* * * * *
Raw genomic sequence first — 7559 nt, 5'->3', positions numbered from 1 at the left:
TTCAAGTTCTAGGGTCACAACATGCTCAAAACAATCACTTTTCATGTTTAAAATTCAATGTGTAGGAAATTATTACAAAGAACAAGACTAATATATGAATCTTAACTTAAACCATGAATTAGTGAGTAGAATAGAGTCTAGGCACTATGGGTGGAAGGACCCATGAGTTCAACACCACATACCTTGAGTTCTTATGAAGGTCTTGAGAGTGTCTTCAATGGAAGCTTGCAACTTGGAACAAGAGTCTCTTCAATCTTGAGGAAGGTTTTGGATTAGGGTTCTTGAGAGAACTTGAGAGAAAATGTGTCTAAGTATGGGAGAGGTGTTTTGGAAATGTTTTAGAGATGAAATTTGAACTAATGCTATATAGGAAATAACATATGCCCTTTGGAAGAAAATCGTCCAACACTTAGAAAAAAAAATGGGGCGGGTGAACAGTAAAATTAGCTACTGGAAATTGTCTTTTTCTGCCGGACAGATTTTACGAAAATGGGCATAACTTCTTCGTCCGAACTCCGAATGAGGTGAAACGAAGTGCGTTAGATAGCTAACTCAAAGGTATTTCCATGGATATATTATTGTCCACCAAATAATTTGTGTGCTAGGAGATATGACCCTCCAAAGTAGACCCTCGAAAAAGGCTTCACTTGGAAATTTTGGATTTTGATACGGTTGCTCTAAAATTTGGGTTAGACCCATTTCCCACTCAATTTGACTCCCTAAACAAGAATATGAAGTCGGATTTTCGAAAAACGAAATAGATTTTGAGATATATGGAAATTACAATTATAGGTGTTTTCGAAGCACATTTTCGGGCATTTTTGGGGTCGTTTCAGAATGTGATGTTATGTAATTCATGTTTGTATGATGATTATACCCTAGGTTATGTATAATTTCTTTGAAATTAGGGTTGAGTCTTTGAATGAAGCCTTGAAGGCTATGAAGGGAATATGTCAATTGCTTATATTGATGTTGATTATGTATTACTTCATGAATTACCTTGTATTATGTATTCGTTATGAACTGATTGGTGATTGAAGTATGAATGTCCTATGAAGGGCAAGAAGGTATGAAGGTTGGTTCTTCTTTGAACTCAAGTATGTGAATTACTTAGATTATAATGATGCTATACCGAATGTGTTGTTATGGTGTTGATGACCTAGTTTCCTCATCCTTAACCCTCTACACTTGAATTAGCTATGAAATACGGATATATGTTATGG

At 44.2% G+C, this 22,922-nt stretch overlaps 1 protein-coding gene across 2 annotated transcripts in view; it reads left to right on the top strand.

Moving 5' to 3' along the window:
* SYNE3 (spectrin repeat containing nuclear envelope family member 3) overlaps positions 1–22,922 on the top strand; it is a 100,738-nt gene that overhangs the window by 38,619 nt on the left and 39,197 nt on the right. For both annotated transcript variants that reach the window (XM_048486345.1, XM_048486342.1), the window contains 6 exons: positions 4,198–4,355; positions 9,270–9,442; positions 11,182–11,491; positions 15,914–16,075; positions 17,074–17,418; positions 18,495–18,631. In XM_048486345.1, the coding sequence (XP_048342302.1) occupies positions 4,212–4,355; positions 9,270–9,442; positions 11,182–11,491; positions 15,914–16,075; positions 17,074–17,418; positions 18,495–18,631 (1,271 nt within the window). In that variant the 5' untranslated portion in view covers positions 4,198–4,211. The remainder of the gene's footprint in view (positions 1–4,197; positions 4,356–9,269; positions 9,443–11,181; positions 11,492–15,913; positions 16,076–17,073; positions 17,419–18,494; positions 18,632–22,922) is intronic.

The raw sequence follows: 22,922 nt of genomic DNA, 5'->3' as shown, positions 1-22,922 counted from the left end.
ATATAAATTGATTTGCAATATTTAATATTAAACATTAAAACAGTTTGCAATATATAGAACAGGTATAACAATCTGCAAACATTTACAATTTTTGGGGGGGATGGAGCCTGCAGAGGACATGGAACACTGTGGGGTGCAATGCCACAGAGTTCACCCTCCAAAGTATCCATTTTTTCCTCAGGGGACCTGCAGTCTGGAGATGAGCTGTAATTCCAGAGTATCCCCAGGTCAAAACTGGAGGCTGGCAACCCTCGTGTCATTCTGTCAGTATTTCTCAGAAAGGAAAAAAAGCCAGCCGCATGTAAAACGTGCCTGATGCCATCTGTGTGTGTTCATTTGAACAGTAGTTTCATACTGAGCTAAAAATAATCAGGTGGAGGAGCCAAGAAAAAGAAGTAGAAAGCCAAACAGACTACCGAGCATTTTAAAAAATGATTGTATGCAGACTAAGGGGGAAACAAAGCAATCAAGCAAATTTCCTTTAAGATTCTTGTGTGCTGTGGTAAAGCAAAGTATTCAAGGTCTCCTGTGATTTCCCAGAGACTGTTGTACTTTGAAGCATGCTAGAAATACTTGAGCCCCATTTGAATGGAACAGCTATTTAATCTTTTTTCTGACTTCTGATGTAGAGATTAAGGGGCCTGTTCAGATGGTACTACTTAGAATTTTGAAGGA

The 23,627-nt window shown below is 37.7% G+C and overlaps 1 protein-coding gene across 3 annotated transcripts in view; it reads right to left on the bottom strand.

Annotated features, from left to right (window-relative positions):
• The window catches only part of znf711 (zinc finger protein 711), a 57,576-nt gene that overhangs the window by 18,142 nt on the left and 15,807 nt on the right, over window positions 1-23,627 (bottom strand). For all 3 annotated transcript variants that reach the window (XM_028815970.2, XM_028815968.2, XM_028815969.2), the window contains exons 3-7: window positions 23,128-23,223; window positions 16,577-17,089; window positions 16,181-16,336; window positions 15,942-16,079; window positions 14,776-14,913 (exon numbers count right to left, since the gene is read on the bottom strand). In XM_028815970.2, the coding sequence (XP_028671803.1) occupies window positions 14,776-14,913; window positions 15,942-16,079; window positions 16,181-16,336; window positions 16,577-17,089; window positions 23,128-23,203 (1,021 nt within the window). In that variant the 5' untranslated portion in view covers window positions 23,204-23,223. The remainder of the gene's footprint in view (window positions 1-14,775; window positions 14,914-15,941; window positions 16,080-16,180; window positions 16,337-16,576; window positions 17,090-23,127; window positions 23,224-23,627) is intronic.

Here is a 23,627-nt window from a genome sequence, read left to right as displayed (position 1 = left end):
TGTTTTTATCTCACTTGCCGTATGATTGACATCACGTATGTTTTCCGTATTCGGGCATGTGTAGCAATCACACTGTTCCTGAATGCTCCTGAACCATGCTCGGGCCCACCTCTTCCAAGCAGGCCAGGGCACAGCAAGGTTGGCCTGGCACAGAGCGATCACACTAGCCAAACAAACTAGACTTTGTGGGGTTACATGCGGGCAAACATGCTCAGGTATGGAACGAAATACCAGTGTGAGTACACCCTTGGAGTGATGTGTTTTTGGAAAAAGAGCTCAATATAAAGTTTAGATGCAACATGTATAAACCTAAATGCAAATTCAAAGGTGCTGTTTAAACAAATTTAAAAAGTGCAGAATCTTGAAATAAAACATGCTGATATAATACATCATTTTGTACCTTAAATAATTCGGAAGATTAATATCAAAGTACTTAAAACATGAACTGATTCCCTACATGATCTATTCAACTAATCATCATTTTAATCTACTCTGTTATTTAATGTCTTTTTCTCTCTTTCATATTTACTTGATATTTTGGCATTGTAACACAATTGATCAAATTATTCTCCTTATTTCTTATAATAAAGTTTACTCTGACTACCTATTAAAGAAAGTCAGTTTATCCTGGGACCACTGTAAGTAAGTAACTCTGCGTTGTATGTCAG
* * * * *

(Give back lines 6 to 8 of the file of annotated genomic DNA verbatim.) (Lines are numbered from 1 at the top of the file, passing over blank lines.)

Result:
The raw sequence follows: 22,922 nt of genomic DNA, 5'->3' as shown, positions 1-22,922 counted from the left end.
ATATAAATTGATTTGCAATATTTAATATTAAACATTAAAACAGTTTGCAATATATAGAACAGGTATAACAATCTGCAAACATTTACAATTTTTGGGGGGGATGGAGCCTGCAGAGGACATGGAACACTGTGGGGTGCAATGCCACAGAGTTCACCCTCCAAAGTATCCATTTTTTCCTCAGGGGACCTGCAGTCTGGAGATGAGCTGTAATTCCAGAGTATCCCCAGGTCAAAACTGGAGGCTGGCAACCCTCGTGTCATTCTGTCAGTATTTCTCAGAAAGGAAAAAAAGCCAGCCGCATGTAAAACGTGCCTGATGCCATCTGTGTGTGTTCATTTGAACAGTAGTTTCATACTGAGCTAAAAATAATCAGGTGGAGGAGCCAAGAAAAAGAAGTAGAAAGCCAAACAGACTACCGAGCATTTTAAAAAATGATTGTATGCAGACTAAGGGGGAAACAAAGCAATCAAGCAAATTTCCTTTAAGATTCTTGTGTGCTGTGGTAAAGCAAAGTATTCAAGGTCTCCTGTGATTTCCCAGAGACTGTTGTACTTTGAAGCATGCTAGAAATACTTGAGCCCCATTTGAATGGAACAGCTATTTAATCTTTTTTCTGACTTCTGATGTAGAGATTAAGGGGCCTGTTCAGATGGTACTACTTAGAATTTTGAAGGA

The 23,627-nt window shown below is 37.7% G+C and overlaps 1 protein-coding gene across 3 annotated transcripts in view; it reads right to left on the bottom strand.